Checking the online real estate advertising for the Fairview and Kitsilano neighbourhoods, where I spend the majority of my time, I see there are some 25 current listings, representing 32 commercial properties, that are either up for sale or shown as having been sold.
In case you want to explore for yourself, I’ve put them on a Google Map for easy reference.
I also see that real-estate agents are under no obligation to date their online listings and what appear to be recent property sales can be two or three years old.
While this is annoying, I think that even this outdated information can be useful for helping one to keep track the changing face of the neighbourhood.
While it’s true that not every sale of an old building leads to a redevelopment, virtually every redevelopment does begin with the sale of an old building. And a developer who buys a building may take a few years to get all their ducks in a row before they can begin.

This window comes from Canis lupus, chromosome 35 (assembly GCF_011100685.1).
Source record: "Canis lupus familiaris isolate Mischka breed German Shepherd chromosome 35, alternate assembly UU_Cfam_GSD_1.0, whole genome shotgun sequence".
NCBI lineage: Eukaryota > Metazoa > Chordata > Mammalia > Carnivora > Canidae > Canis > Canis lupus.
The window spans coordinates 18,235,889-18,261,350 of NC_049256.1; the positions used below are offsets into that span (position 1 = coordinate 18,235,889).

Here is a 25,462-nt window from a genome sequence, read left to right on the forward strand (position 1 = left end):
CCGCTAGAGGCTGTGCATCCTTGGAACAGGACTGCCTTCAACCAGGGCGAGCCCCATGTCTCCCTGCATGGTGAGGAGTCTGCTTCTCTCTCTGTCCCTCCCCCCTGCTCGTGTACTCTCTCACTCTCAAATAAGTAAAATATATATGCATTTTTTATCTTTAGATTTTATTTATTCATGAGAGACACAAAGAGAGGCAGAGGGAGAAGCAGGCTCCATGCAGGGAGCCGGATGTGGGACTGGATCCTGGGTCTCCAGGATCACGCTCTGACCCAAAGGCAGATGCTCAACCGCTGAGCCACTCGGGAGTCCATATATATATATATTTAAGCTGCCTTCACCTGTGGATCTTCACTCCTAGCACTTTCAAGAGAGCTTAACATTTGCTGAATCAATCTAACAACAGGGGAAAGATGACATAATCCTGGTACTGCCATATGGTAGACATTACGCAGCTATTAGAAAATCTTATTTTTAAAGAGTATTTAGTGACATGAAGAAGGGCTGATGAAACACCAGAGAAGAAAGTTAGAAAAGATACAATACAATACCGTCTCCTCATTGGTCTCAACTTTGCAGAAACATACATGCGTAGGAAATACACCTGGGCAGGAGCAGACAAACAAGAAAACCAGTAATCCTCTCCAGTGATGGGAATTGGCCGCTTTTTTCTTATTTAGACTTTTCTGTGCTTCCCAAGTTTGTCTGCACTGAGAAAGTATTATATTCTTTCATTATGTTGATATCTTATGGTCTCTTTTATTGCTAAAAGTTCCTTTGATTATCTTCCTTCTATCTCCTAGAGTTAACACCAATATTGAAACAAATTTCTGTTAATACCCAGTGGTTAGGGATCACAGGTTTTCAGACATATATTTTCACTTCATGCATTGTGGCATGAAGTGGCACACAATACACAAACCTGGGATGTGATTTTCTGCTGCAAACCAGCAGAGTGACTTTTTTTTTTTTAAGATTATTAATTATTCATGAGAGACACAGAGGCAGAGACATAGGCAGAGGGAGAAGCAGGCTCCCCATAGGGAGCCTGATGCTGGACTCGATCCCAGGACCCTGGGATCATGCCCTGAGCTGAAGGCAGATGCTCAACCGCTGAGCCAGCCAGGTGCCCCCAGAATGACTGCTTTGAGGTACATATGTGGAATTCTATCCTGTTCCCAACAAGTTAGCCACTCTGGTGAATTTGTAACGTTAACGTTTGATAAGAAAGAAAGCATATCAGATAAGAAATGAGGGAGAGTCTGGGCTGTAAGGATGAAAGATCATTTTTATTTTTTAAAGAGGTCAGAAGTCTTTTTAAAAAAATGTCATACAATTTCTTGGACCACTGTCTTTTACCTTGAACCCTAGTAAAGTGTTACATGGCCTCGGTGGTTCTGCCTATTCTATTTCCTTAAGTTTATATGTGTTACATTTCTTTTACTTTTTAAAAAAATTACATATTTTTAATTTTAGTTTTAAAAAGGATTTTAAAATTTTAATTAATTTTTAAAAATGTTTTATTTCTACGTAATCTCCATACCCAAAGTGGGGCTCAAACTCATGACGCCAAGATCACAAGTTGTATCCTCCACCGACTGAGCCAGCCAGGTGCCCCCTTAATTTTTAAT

Francesco Aquilini bought the site of the 87-year-old Santa Fe apartment building back in 2012, in order to redevelop it. What with development plans and hearings, construction on the redevelopment didn’t begin until spring of 2015 and continues even as I write.
Banking on the Broadway SkyTrain extension
The most noteworthy real estate listings I found may be for two property sales located just outside the western boundary of Fairview, in Kitsilano.
One is huge—most of one side of an entire block. Both listings are promoting the fact that they’re mere blocks from what is expected to be the location of a transit station at the western end of a much-talked about Skytrain subway tunnel running under West Broadway.
The really huge sale involves six of the 10 lots on the south side of the 1800 block of West Broadway. The asking price has not been disclosed but the six side-by-side lots, equaling 300 feet of prime retail frontage, have a combined assessed value of $32,961,800! Based on the general relationship I see between assessments and asking prices, I doubt that the seller is looking for less that $48.4 million.